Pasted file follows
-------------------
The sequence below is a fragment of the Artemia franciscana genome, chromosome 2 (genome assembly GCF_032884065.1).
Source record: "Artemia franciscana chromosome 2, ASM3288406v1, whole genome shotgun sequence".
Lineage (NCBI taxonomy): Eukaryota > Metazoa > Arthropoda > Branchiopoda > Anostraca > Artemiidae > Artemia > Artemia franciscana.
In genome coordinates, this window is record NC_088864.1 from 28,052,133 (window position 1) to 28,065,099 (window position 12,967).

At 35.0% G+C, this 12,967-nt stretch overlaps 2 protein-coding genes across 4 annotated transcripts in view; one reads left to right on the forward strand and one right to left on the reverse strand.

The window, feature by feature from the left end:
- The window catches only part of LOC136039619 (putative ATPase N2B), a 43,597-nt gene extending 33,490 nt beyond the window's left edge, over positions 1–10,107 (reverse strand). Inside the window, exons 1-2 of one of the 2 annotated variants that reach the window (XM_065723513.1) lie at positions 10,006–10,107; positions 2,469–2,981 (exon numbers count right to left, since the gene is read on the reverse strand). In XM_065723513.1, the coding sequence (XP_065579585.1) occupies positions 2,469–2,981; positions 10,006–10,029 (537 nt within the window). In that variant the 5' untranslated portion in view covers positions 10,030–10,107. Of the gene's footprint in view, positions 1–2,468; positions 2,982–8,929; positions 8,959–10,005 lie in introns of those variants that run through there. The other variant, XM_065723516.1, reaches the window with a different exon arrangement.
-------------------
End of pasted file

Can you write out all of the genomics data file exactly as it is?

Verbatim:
The sequence below is a fragment of the Artemia franciscana genome, chromosome 2 (genome assembly GCF_032884065.1).
Source record: "Artemia franciscana chromosome 2, ASM3288406v1, whole genome shotgun sequence".
Lineage (NCBI taxonomy): Eukaryota > Metazoa > Arthropoda > Branchiopoda > Anostraca > Artemiidae > Artemia > Artemia franciscana.
In genome coordinates, this window is record NC_088864.1 from 28,052,133 (window position 1) to 28,065,099 (window position 12,967).

At 35.0% G+C, this 12,967-nt stretch overlaps 2 protein-coding genes across 4 annotated transcripts in view; one reads left to right on the forward strand and one right to left on the reverse strand.

The window, feature by feature from the left end:
- The window catches only part of LOC136039619 (putative ATPase N2B), a 43,597-nt gene extending 33,490 nt beyond the window's left edge, over positions 1–10,107 (reverse strand). Inside the window, exons 1-2 of one of the 2 annotated variants that reach the window (XM_065723513.1) lie at positions 10,006–10,107; positions 2,469–2,981 (exon numbers count right to left, since the gene is read on the reverse strand). In XM_065723513.1, the coding sequence (XP_065579585.1) occupies positions 2,469–2,981; positions 10,006–10,029 (537 nt within the window). In that variant the 5' untranslated portion in view covers positions 10,030–10,107. Of the gene's footprint in view, positions 1–2,468; positions 2,982–8,929; positions 8,959–10,005 lie in introns of those variants that run through there. The other variant, XM_065723516.1, reaches the window with a different exon arrangement.